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Rommelfanger Neuroethics Lab







Neuroethicists explore the ethical, legal, and social implications of existing and emerging neuroscience.








Brain Computer Interfaces and Identity

Can brain interventions change who we are? Who gets to decide if it matters?


We increasingly understand that the brain is the site of decision-making, emotion, and memories. Brain injury and interventions have made clear that fundamental features of identity and self are more fragile and less immutable than we once thought. In the Rommelfanger Lab, we explore patient perceptions of identity and ethical, legal, and social implications of interfacing with a computer or even another brain whether in a clinic, military, or in the commercial space. We also explore the potential of a trajectory of neurotechnology interfaces conceived as objects (tools for humans to use that extend humanity) or collaborators (that are independent entities). We aim to help promote neurotechnology that is inclusive, informed by the voices of end-users, and ultimately beneficial for the global community.


Dr. Rommelfanger as keynote speaking on Future (Brain) Identities: Lost in Translation for the FutureToday Summit (92Y in NYC)..



Mind body assumptions and clinical care

Can placebo therapies be ethically administered to patients with functional “psychogenic” disorders? Does this ethical evaluation vary with western vs. east Asian philosophical traditions?


“It’s all in your head” has an exquisitely complex meaning in the age of neuroscience’s study of “the mind.” Western folk wisdom that has defined “real” illness and “real” medicine and has pitted the biological against psychosocial realities. Insights from neuroscience have demonstrated there is no bright line between the brain/mind and the body. Yet, we still fail patients by shortchanging our understandings of holistic brain health. In the Rommelfanger Lab, we use placebo therapy and Functional Neurological Disorders as paradigmatic cases to understand how physician beliefs about the mind and the body impact patient care and treatment strategies. We aim to facilitate enhanced multi-dimensional perceptions for wellness that reduce stigma and offer greater societal relief from medically unexplained illnesses.

Global Culture and Neuroethics

Can deeper understanding of cultural perspectives create higher impact collaborative global neuroscience endeavors?


More than ever, neuroscience is a global community endeavor. Science and scientists, especially in neuroscience, cannot extricate itself from the culture and cultural views about the centrality of the brain in human existence. Am I basically my brain, or is there more? How should a notion of “neuroprivacy” be conceived to be globally relevant? The Rommelfanger Lab, in collaboration with the International Brain Initiative, convenes a series of meetings for capacity-building and co-creation of recommendations for a culturally-aware approach in neuroethics. With this approach, we aim to facilitate trust, collaboration, and knowledge sharing . We also aim to enable shared identification of the unforeseen short- and long-term risks to maximize the positive global impact of neuroscience research.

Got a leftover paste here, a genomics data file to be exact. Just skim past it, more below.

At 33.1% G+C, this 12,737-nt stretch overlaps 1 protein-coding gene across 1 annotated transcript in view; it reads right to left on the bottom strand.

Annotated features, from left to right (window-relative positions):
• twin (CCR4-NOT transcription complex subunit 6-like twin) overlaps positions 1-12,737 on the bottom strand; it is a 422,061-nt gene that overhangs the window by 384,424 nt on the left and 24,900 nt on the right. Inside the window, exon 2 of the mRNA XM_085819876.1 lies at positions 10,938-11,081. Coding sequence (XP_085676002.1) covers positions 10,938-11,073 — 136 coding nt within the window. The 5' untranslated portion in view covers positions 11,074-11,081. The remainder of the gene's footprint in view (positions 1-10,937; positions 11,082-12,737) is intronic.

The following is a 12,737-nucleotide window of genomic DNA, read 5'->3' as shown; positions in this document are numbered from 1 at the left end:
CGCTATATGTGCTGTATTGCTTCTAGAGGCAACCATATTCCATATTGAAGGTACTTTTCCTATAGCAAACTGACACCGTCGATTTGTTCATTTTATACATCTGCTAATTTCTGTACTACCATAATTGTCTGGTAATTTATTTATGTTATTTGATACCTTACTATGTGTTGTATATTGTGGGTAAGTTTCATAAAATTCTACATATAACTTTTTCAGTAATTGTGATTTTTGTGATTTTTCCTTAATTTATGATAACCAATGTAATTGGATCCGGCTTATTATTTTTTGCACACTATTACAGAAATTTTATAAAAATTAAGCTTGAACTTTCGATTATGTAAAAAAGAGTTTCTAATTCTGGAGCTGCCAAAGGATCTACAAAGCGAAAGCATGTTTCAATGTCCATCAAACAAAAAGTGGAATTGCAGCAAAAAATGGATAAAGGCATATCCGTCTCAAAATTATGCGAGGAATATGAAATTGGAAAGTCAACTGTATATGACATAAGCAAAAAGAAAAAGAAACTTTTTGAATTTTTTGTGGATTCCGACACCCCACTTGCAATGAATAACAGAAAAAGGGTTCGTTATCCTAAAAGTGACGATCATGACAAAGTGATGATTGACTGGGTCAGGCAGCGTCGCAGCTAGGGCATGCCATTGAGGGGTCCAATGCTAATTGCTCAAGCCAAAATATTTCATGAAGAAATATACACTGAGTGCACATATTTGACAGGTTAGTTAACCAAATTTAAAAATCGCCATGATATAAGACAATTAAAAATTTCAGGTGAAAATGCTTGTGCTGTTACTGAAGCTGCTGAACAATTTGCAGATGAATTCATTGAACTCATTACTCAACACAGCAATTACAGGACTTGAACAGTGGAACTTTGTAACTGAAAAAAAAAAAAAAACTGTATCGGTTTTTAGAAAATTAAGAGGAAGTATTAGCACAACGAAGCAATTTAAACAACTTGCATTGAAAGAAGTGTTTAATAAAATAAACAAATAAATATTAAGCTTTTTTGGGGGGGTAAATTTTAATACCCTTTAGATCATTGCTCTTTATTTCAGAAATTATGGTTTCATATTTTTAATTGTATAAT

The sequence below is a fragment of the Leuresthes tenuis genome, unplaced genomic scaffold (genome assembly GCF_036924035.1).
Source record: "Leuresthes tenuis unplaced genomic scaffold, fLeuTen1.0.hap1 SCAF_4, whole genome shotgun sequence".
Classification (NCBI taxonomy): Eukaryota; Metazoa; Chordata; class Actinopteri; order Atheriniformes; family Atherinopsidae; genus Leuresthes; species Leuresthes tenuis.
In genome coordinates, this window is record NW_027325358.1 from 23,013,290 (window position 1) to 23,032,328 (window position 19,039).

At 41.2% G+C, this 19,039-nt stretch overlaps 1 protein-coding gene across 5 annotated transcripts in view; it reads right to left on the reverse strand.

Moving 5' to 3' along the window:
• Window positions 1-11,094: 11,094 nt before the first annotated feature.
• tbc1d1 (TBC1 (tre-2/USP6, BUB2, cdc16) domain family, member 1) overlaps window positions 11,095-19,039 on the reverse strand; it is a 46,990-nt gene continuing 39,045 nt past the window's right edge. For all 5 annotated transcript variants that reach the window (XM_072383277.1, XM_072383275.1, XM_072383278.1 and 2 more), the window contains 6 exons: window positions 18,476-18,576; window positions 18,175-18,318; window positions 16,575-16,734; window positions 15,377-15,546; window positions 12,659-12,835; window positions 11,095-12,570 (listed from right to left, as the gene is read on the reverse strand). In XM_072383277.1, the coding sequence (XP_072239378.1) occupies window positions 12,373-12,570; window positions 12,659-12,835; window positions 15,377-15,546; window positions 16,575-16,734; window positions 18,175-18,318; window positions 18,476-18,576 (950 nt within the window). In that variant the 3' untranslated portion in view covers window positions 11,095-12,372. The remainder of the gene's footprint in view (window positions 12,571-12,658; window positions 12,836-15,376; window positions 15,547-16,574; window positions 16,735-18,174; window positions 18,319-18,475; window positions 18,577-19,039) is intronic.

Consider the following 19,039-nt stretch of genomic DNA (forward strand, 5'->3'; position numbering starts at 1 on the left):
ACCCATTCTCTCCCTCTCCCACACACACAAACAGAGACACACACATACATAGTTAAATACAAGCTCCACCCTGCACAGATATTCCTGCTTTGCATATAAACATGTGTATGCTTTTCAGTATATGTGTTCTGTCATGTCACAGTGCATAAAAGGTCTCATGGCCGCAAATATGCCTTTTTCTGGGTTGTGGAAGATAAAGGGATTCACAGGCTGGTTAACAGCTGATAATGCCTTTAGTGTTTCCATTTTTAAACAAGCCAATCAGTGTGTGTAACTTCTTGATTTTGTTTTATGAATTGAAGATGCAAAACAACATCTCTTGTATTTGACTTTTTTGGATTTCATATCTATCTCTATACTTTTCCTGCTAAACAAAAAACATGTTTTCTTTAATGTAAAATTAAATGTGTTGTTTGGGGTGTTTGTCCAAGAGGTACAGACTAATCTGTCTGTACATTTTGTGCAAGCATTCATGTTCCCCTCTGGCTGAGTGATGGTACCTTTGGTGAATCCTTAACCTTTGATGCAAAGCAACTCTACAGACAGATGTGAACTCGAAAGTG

Kokoro is the Japanese term conveying the indivisible nature of the mind/heart/spirit, a non-dualistic view.


Mapping neuroethics for neuro-innovators

How does neuroethics align (or not) with the perceived and actual creative process and outputs of neuroinnovation?


Science is not just about science. Neuroscience, like all science, is also about national pride and economic power. Science is culturally embedded. The products of neuroscience are a social mirror for our culture and values. How we imagine future neuroinnovation, how we determine goals for our technologies, and how we envision the ultimate uses of our technology are intimately related to often assumed and unarticulated values of an ecosystem of stakeholders. In the Rommelfanger Lab, we assess the creative and procedural processes of neuroinnovators. With this systematic approach, we then map the neuroethical interests, pain points, and neuroethical bottlenecks for neurotech innovators. Through these systematic assessments, we aim to design pathways to utilize neuroethics to align the interests of neuroinnovators with societal values.


Sometimes, Dr. Rommelfanger likes to control robotic spiders through neuro-wearable devices. Photo from the Korea Brain Research Institute.

How will neuroscience and emerging neurotech impact identity, personhood, privacy and pretty much life as we know it?

Join us and let’s find out.

Contact: Karen Rommelfanger, PhD krommel [at] emory [dot] edu

General neuroethics internships

The Emory Neuroethics Program periodically offers positions with AJOB Neuroscience and The Neuroethics Blog.

Contact neuroethics@emory.edu for more information.